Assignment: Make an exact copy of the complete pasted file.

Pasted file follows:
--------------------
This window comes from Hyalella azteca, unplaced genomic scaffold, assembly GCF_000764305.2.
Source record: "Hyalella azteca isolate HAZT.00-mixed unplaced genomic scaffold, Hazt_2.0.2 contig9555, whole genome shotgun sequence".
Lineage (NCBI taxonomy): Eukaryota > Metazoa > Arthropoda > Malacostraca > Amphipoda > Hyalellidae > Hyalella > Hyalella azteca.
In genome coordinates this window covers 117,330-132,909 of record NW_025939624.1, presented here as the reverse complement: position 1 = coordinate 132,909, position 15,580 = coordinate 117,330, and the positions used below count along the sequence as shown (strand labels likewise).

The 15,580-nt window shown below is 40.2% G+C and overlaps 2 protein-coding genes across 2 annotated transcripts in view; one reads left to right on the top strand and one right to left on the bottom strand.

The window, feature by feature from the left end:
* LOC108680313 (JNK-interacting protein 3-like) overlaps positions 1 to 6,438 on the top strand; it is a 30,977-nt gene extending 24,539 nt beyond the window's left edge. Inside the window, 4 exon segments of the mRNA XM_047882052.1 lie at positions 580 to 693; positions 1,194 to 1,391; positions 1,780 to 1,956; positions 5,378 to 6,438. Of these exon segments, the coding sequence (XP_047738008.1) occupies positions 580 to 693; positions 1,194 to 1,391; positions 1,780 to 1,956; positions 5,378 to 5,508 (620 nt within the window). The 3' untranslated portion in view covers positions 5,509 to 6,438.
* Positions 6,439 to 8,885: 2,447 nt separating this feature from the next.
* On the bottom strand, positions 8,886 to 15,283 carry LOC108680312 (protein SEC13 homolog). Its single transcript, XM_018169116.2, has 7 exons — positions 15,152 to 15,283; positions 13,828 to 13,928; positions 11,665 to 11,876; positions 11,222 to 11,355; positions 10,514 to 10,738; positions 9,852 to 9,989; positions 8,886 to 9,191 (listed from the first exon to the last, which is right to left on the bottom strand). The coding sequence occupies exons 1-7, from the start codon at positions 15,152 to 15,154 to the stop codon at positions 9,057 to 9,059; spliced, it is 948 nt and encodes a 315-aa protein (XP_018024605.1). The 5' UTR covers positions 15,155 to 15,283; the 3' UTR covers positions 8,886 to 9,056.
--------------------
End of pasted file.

This window comes from Hyalella azteca, unplaced genomic scaffold, assembly GCF_000764305.2.
Source record: "Hyalella azteca isolate HAZT.00-mixed unplaced genomic scaffold, Hazt_2.0.2 contig9555, whole genome shotgun sequence".
Lineage (NCBI taxonomy): Eukaryota > Metazoa > Arthropoda > Malacostraca > Amphipoda > Hyalellidae > Hyalella > Hyalella azteca.
In genome coordinates this window covers 117,330-132,909 of record NW_025939624.1, presented here as the reverse complement: position 1 = coordinate 132,909, position 15,580 = coordinate 117,330, and the positions used below count along the sequence as shown (strand labels likewise).

The 15,580-nt window shown below is 40.2% G+C and overlaps 2 protein-coding genes across 2 annotated transcripts in view; one reads left to right on the top strand and one right to left on the bottom strand.

The window, feature by feature from the left end:
* LOC108680313 (JNK-interacting protein 3-like) overlaps positions 1 to 6,438 on the top strand; it is a 30,977-nt gene extending 24,539 nt beyond the window's left edge. Inside the window, 4 exon segments of the mRNA XM_047882052.1 lie at positions 580 to 693; positions 1,194 to 1,391; positions 1,780 to 1,956; positions 5,378 to 6,438. Of these exon segments, the coding sequence (XP_047738008.1) occupies positions 580 to 693; positions 1,194 to 1,391; positions 1,780 to 1,956; positions 5,378 to 5,508 (620 nt within the window). The 3' untranslated portion in view covers positions 5,509 to 6,438.
* Positions 6,439 to 8,885: 2,447 nt separating this feature from the next.
* On the bottom strand, positions 8,886 to 15,283 carry LOC108680312 (protein SEC13 homolog). Its single transcript, XM_018169116.2, has 7 exons — positions 15,152 to 15,283; positions 13,828 to 13,928; positions 11,665 to 11,876; positions 11,222 to 11,355; positions 10,514 to 10,738; positions 9,852 to 9,989; positions 8,886 to 9,191 (listed from the first exon to the last, which is right to left on the bottom strand). The coding sequence occupies exons 1-7, from the start codon at positions 15,152 to 15,154 to the stop codon at positions 9,057 to 9,059; spliced, it is 948 nt and encodes a 315-aa protein (XP_018024605.1). The 5' UTR covers positions 15,155 to 15,283; the 3' UTR covers positions 8,886 to 9,056.